County Council Update

A big mahalo for your continued support. I am excited to continue to serve the people of District 9 for another two years, and happy to continue to share with you monthly updates. As most of you are aware, my Council update had been absent to comply with campaign rules. With the campaign now over, we are able to reconvene our updates to you all. With that, here is our update of some of the happenings in the county.

MAYOR KIM’S $800 MILLION DISASTER RECOVERY REQUEST:

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What has been in the papers very recently is Mayor Kim’s request to the State of Hawaii for funding to help our volcano eruption recovery effort. By any measure that is a huge amount of money. I must note that the County Council learned of this ask the same way you did; in the newspaper. Though the losses in housing and property are high, the long-term effects on our economy are even more concerning. Without a dynamic economy, we will not have the financial resources to take care of ourselves. A report from the Kohala Coast Resort Association showed $25 million worth of cancellations in May and June for rooms alone. This does not take into account the impact on restaurants, activities or even car rentals. While the State of Hawaii’s visitor industry has grown, our county has an estimated decrease by over 12 percent. These are the impacts that could be long reaching for the County of Hawaii. We will soon see what Mayor Kim’s request will produce.

COUNTY BUDGET 2018-2019 AND G.E. TAX UPDATE:

The May version of the budget for 2018-2019 was for $518 million. When the volcanic eruption started, the unknown of the future of our county and its finances was center stage. We lost a projected $5 million in real property tax collection. What this translated into is a proposed budget of $518 million with a $513 million revenue stream; the budget was therefore not balanced. In a dire situation, we did approve a 0.25 percent GET surcharge to balance our budget. The projected collections for that surcharge were $10 million and building. Our budget needed approximately $5 million to balance, leaving $5 million in projected surplus. The administration was quick to try and have it all appropriated. After a great deal of discussion at Council, I was able to convince my colleagues to hold off on appropriations and keep the funds in reserve until we know our financial obligations coming out of the lava flow, hurricane affect and flooding damage. Stay tuned.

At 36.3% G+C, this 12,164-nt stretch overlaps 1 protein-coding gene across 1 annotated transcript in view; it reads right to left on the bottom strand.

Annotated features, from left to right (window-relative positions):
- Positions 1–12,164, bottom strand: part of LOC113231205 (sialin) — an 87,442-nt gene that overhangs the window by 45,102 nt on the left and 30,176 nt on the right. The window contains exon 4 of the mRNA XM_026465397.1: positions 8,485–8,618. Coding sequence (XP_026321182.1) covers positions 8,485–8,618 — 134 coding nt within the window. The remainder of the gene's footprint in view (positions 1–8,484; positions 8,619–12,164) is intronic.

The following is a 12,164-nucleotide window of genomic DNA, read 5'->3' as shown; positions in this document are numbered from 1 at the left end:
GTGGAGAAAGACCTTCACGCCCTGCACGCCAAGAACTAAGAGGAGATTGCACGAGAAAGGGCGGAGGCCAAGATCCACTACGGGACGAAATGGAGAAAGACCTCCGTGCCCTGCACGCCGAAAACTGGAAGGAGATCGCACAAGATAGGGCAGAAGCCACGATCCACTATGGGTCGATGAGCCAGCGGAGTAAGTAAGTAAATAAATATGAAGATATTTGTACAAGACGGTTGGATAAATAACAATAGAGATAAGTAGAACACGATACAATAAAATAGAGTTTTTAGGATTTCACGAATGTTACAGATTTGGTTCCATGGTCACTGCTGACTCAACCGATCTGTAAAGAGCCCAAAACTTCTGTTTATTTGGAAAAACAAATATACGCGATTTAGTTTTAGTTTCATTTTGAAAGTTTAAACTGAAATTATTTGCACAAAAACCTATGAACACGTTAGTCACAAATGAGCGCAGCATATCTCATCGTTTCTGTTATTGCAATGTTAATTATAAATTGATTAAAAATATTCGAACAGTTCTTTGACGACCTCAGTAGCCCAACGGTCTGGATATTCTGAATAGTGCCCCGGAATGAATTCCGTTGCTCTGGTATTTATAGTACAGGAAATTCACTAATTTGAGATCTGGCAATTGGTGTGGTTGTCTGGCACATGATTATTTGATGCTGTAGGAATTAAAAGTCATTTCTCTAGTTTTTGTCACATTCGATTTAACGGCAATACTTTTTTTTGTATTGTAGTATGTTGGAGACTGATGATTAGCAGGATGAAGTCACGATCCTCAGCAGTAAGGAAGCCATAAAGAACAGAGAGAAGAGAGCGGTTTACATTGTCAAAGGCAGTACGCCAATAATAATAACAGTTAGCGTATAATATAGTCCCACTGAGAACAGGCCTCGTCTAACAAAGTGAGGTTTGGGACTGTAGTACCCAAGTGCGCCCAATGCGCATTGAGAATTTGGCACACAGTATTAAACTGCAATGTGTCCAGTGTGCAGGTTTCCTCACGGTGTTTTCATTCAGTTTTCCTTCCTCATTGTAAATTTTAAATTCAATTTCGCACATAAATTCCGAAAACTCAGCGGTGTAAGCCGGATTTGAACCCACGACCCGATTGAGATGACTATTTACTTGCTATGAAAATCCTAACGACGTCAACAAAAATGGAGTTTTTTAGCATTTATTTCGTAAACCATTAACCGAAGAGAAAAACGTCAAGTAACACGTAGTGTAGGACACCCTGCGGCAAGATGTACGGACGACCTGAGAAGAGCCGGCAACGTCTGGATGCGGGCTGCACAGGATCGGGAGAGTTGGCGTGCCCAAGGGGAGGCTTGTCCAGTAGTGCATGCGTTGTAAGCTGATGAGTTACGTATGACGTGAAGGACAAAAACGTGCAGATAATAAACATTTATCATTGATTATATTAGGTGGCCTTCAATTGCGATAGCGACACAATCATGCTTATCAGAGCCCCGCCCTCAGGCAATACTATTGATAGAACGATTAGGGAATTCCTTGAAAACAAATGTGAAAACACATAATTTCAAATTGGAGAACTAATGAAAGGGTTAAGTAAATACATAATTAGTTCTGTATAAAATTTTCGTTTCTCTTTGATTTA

VACATION RENTAL BILL 108 &UPCOMING PUBLIC MEETINGS:

This bill has been in the works for many months now. I, along with my Council colleagues have heard and addressed the many concerns regarding Bill 108, have spoken with the Planning Director separately and as a Council, and have sent the draft 4 of Bill 108 to the Planning Commission for them to address the numerous concerns of our island residents – both for and against the language of the bill, and to provide their position and recommendations. It is still on the drawing board. Please know that we will continually address the Department of Planning as to some sort of oversight of this process as it moves forward. This topic will be on the agenda for the upcoming Leeward Planning Commission meeting to be held at 9:30 a.m. Sept. 20 in Kona. Public testimony will be taken at that time. After the review process through the Planning Commission, the bill and its recommendations will be sent back to the Council for further review and editing in order to produce a balanced piece of legislation that will benefit our island community as a whole.

WAIKOLOA WILDFIRE COMMUNITY FORUM:

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At 5:30 p.m. on Sept. 27 in the Waikoloa School cafeteria, the Waikoloa Village Association will host a Wildfire Community Forum to discuss observations and comments on the recent Waikoloa wildfire that burned approximately 18,000 acres of land. The director of Hawaii Civil Defense, Pohakuloa Training Area’s Lt. Colonel Borce, representatives from Hawaii County Fire and Police, CERT and representatives from Hawaii Wildfire Management Organization will be available to take questions from the audience, as well as share information on how we can all be prepared for future wildfires, hurricanes and other disasters.

It continues to be a great privilege to serve as your councilman and I look forward to our future together.